The Marriage of Beer and Temperature

The importance of beer and serving temperature.

As we debate the merits of barrel aging, hop varieties and “mouthfeel”, I think it’s time we explored the importance of a beer’s serving temperature. It’s a critical factor and yet oddly enough, when a beer is served at the correct temp nobody seems to notice, whereas beers served at the wrong temp just can’t be forgotten.

From my personal experience;
I was in Indiana for a business dinner last year and was served an otherwise  wonderful Scotch Ale that had been refrigerated at some sub-arctic cryogenic temperature.  It was almost frozen (worse, it was served in a giant frosted mug that leaked). The subtle malty earthy notes from that beautiful beer could not be enjoyed on my frozen palate.  It was essentially an expensive Budweiser.  On the other extreme, I’ve ordered IPAs that arrived at my table just a few degrees colder than room temperature.

Temperature is important. The chill can add some sparkle and zip to a clean lager while some emerging warmth will open up a stout.

Suggested Beer Serving Temps;
Lagers: 38-44° F
Ales: 45-55° F

This is very broad-based as beer temp is also dictated by the style of beer. The strong, dark ales tend to be on the warmer side. The light, hopped and lagers tend to be colder. It all comes down to personal preference too.  I have a friend that firmly believes a heavy stout should be served cold but should be allowed to gradually warm up. The process of slowly warming up, opens up the beer.

For my bar it’s all about control.  I allow my beers that are aging to do so at cellar temperatures that fluctuate throughout the year. The seasonal change is perfectly fine for a beer that will sit for 3-5 years. Not so much if you want to grab a warmish barley wine in July. What to do! I have a fridge for the super cold beverages (pop for the kids and macro brews) and a digitally controlled beer fridge reserved for my favorites.  It has a bit of everything in it now but I have plans to move just the stouts, porters and heavy Imperials just so I can raise the temp in it. For me, heavy beers just seem perfect at the 38-48° range. Granted this betrays the guidelines listed above but my personal preference just falls slightly more on the cooler side.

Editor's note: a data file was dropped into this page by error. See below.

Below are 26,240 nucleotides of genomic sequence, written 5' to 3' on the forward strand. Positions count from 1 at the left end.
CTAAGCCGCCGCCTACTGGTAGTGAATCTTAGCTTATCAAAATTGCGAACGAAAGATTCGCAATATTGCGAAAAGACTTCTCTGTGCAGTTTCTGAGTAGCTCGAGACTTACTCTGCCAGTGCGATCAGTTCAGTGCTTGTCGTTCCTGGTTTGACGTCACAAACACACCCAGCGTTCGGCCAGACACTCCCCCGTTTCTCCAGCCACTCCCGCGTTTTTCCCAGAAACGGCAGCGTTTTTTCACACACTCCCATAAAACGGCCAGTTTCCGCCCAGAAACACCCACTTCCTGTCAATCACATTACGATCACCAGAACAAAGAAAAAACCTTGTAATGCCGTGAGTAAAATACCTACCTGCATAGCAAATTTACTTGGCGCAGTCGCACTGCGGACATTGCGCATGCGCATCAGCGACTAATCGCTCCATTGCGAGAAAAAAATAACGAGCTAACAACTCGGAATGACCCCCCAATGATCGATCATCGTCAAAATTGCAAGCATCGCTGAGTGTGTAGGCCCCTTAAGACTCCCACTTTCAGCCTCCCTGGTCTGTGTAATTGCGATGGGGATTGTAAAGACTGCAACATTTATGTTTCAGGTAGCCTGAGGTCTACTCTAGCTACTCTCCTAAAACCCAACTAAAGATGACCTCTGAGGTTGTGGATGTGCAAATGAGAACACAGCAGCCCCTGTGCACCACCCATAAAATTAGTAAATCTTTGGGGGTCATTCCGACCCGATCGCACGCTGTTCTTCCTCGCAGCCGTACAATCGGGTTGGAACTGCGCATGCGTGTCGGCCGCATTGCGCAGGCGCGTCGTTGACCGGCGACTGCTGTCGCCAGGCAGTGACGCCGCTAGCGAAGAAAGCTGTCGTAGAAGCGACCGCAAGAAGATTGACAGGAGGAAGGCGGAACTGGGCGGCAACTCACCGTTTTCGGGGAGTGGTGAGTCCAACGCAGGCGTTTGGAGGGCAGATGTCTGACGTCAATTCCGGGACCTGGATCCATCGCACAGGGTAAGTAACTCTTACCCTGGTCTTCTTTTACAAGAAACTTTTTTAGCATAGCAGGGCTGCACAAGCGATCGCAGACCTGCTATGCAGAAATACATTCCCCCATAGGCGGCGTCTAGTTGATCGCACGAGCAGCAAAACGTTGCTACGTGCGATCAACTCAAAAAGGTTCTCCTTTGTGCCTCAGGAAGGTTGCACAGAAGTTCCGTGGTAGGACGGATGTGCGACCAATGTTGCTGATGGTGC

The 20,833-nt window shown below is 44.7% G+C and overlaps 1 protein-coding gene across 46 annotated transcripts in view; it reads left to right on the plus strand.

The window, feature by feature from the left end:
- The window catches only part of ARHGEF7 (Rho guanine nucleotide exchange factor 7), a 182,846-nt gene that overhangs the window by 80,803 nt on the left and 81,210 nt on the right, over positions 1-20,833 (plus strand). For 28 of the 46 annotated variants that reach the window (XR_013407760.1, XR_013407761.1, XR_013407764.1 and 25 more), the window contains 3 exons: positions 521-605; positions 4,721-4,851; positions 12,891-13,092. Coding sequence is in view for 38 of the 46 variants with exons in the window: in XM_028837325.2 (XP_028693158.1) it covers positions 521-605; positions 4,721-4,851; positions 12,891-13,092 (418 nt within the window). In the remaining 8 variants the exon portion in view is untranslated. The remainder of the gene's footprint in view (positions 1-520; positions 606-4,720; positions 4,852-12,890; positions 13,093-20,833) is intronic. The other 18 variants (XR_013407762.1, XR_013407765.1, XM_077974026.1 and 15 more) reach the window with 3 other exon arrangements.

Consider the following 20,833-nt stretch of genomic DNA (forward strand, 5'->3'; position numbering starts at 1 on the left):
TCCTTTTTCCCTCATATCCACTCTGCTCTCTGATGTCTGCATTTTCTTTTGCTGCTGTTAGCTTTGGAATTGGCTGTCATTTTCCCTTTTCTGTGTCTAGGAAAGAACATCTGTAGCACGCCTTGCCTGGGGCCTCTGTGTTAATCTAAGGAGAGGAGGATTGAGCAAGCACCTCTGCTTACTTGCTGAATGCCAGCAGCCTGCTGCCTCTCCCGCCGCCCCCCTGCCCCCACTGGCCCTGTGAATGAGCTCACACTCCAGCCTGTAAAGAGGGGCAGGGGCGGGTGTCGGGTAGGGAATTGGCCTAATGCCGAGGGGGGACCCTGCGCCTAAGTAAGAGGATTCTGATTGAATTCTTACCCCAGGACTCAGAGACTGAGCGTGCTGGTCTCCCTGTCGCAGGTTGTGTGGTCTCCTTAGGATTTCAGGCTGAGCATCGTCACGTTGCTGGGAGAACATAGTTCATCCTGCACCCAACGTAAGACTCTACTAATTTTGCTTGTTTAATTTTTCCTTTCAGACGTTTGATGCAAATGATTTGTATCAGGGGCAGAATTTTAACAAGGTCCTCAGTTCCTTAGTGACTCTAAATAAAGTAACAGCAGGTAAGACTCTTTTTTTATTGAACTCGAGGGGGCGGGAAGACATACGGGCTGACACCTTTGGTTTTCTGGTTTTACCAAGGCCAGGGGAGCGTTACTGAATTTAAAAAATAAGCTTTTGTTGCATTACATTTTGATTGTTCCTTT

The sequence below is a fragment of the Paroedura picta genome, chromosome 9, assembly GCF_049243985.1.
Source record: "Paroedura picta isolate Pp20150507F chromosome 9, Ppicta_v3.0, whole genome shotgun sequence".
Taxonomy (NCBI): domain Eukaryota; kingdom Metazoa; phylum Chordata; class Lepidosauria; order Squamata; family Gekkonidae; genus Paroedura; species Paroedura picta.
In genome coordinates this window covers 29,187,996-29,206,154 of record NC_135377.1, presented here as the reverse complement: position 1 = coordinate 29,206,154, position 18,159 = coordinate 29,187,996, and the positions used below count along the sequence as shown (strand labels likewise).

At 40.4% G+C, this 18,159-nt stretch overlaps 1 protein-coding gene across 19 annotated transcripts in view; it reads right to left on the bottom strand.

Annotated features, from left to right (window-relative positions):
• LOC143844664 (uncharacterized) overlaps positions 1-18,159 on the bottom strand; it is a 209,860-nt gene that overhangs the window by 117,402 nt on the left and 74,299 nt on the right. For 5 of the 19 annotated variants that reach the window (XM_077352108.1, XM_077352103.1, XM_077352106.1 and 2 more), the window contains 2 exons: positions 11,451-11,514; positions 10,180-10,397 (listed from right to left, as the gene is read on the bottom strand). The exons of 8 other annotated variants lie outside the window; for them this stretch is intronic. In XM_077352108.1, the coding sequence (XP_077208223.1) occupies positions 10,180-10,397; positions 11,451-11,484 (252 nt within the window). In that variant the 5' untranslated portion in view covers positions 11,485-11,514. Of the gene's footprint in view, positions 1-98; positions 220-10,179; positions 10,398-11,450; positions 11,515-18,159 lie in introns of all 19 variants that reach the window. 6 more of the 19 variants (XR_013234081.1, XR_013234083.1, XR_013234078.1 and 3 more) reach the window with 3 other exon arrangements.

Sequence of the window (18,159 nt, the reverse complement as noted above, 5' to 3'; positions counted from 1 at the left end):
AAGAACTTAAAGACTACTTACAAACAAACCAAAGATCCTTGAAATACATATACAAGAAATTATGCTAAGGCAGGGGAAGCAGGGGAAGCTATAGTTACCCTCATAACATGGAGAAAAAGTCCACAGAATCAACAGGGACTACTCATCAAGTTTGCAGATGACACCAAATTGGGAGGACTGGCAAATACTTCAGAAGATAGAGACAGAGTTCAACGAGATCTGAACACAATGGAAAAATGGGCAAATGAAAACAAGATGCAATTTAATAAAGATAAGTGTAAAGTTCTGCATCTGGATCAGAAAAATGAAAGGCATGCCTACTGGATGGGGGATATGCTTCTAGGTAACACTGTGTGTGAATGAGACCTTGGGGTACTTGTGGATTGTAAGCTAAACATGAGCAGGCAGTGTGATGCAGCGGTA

My Personal Beer Temperatures
Cellar: Varies from 50-60° F              Beer (aging) wine
Fridge: 36° F                                                 Pop, macro brews
Beer Fridge: 38° F                                     Dark, heavy, Imperials

I’ve been toying with the beer fridge (NewAir ABR-960B) and will probably target something a bit warmer. This model allows me to adjust the shelves to accommodate both cans, bottles and bombers. This flexibility has gotten me to rethink what I want to put in it. Adding some Belgian style beers may beg for a warmer temp.

My personal lesson is that there is some flexibility with the serving temperature but it does require some thought. The extremes will not support a good beer experience. Let me know what you’re doing. I’d love to hear from you.

NewAir fridge has a lock in case anyone confuses the pop with the beer


Beverage Cooler:
NewAir ABR-960 Compact 96 Can Built In Beverage Cooler
Flying Buffalo – Bourbon Barrel-Aged – Chocolate And Raspberry
Witch’s Hat Night Fury

DG Barrett
Follow me
Latest posts by DG Barrett (see all)

One thought on “The Marriage of Beer and Temperature”

  1. In my relatively small apartment, it’s room temperature or fridge — no in-between. I tend to put bigger beers in the fridge only a day or two before I expect to drink them, then pull them out 20-30 minutes before pouring.

Leave a Reply